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COMMENT: Behind the headlines

The Investor Intention surveys published by INREV, ANREV and PREA this week celebrated increased allocations to private real estate across the board, but the numbers were worth a closer reading.

Taken at face value, the deluge of data points offloaded this week by regional non-listed real estate investment associations INREV, ANREV and PREA in their collaborative Investment Intentions surveys pointed to a markedly rosy future.

With average private real estate allocations of institutional investors expected to rise to 10.3 percent from 9.5 percent, equating to the possibility of an additional $47.7 billion of equity flowing into global property markets, what’s not to cheer?

There were further subplots within the narratives presented this week to enjoy as well: swelling Asian money bursting to get into property markets, listed property shares being regarded by institutions as overvalued and the largest investors in the world up for taking on more risk.

Still, managers of value-added and opportunistic real estate funds should not break open the bubbly just yet. That is because there are other ways to interpret some of the findings of these reports.

Let’s start with where the capital is coming from. The most alarming statistic comes from INREV’s paper, which states that just 26.9 percent of North American investors expected to increase their allocation. Asia had the highest percentage (53.8 percent) keen to increase allocations, but the region is playing catch-up with its Western peers. Average allocations in the East currently are 6.8 percent and are expected to rise to 8.2 percent over the next two years – still below the average European and North American allocation. 

Historically, it has been the Americans that have embraced higher risk-return property funds. Meanwhile, more than half of Europe’s investors still prefer core real estate to value-added or opportunistic. There was more enthusiasm for value-added and opportunistic strategies in Asia, but then that is to be expected from the world’s biggest growth region.

Next, fund managers of higher yielding strategies increasingly are unlikely to ensnare the capital of the world’s largest institutions, which now fervently court joint ventures and club deals. The inference is that managers must woo smaller investors and, by definition, more of them to achieve the capital haul they might like.

That, however, does not apply to fund of funds. INREV noted that, going forward, 60 percent will increase their allocations to JVs and clubs. PERE has reported on many occasions over recent years on multi-managers whose latest investment vehicle has not made even one fresh fund commitment. Like certain large investors, multi-managers are becoming keener to cut out the expense of a fund manager and get straight to the underlying investment or operating partner.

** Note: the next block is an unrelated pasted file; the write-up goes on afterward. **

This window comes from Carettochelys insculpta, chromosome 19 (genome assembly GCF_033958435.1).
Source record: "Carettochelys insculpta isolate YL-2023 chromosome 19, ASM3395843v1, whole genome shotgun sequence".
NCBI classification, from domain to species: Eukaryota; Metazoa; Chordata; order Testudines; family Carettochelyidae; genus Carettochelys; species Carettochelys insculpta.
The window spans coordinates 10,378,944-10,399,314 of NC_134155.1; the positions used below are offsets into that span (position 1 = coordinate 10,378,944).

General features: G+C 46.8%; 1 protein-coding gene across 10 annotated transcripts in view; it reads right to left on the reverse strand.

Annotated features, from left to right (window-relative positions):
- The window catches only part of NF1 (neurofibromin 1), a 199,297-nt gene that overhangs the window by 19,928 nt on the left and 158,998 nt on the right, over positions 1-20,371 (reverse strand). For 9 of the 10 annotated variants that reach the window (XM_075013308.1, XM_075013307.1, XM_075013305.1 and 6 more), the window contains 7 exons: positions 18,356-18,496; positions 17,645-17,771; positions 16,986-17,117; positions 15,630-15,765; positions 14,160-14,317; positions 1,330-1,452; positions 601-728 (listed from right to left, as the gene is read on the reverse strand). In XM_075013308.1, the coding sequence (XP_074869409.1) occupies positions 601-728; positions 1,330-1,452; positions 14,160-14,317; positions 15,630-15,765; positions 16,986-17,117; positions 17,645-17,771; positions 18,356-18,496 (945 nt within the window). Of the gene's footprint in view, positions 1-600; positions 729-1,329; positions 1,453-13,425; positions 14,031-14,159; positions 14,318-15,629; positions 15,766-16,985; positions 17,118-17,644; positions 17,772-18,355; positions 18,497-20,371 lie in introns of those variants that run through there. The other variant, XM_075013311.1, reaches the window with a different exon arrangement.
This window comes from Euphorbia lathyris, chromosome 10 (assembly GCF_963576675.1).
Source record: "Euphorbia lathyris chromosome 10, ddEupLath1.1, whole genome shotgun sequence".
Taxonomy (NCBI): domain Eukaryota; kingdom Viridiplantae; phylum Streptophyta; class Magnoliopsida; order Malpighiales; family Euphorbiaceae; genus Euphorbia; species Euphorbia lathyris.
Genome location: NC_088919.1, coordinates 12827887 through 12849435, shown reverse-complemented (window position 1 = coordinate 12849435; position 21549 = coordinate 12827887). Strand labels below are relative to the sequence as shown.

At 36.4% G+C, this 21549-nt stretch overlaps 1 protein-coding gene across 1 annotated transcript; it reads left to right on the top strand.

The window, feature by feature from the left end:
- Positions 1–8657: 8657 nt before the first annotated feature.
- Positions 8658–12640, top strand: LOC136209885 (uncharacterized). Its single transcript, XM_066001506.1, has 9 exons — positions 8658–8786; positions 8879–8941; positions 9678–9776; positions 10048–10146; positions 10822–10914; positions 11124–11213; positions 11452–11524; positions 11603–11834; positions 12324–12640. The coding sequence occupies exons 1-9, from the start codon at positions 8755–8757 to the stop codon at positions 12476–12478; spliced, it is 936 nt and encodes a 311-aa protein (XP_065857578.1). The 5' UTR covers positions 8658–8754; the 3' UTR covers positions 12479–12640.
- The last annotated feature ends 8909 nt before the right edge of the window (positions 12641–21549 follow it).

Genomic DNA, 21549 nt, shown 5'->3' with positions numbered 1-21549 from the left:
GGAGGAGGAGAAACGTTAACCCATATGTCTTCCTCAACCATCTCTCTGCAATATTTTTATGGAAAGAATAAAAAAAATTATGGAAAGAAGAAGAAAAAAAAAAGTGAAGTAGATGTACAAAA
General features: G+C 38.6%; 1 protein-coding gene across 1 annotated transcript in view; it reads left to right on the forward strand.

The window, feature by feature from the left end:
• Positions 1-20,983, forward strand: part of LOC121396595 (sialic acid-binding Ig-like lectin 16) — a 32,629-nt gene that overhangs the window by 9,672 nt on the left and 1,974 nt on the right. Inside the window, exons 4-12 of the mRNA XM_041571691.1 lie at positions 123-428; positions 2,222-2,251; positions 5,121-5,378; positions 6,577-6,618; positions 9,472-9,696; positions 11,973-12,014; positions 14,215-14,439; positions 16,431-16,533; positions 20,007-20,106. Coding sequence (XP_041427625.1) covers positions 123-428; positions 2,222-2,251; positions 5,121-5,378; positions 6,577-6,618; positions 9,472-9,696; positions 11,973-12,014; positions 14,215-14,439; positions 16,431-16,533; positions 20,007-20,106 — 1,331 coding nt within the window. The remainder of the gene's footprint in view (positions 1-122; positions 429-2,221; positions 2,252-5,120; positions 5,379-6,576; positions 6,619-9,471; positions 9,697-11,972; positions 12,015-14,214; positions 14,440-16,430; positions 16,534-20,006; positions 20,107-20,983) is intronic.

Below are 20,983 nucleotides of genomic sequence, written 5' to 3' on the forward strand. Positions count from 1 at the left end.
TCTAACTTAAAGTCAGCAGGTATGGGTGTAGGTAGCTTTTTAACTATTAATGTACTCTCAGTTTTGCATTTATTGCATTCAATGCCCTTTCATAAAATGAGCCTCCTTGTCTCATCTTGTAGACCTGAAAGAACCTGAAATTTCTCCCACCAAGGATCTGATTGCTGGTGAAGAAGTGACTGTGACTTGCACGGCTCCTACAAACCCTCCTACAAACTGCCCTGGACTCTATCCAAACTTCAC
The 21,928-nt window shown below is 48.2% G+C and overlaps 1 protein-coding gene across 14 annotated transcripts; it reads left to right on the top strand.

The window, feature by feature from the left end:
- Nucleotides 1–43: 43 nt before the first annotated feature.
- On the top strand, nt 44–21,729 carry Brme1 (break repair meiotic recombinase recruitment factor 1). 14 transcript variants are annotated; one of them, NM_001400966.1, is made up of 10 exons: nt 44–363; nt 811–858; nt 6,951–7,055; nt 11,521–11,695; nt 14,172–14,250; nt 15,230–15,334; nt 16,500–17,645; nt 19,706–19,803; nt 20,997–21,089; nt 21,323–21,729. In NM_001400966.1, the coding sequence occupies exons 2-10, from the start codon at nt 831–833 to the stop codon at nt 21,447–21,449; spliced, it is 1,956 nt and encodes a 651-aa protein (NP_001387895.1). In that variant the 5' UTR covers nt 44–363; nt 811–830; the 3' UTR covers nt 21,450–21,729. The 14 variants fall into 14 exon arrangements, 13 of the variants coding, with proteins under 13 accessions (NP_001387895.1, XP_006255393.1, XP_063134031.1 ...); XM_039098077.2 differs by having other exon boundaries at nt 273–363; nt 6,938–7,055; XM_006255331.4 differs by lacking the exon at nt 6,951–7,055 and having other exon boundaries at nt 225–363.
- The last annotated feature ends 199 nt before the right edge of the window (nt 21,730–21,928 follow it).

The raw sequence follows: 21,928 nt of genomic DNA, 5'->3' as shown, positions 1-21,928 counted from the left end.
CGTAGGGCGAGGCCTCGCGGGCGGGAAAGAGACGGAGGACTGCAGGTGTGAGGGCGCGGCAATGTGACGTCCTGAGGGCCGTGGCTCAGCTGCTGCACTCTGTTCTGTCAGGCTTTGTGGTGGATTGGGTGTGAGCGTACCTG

Smaller, less resourced investors are now accepting that JVs and clubs are not possible for them. That is a small mercy for fund managers. In 2011, arguably the year when these were most popular, ANREV found that 57 percent of survey respondents wanted an increase to them compared to just 23.9 percent today. Conventional managers thus become the de facto alternative.

Is it worrying that ANREV found that 60 percent of its respondents identified achieving target returns to be their biggest challenge this year? With Asian allocations having to grow by so much, there’s a suggestion here that investors are resigned to capitalizing funds, even if they lack the faith that their strategic objectives will be realized.

Nonetheless, a lack of choice for LPs is another mercy for fund managers in capital-raising mode. In Europe, that was manifested by a lack of available products, with INREV finding that 55.6 percent of investors are worried more about a narrow vehicle choice than even alignment of interest.

One final observation. ANREV noted how the percentage of investors wanting to up their listed real estate allocations this year has more than halved – 14.6 percent this year versus 30.6 percent last year. That was, of course good news, but was nonetheless representative of input from its own membership. The Asia Pacific Real Estate Association is poised to publish a paper of its own, which will note that 70 percent of investors it polled are expecting their REIT mandates to grow over the coming 24 months.

No doubt, this column amounts to looking at the glass half empty as an increase of 80 basis points for private real estate investment truly is a positive to be celebrated. However, understanding how that money will reach the property and, crucially, via what avenues means efforts in corralling capital can be channeled in the right direction and managers won’t waste their time chasing the wrong supporters.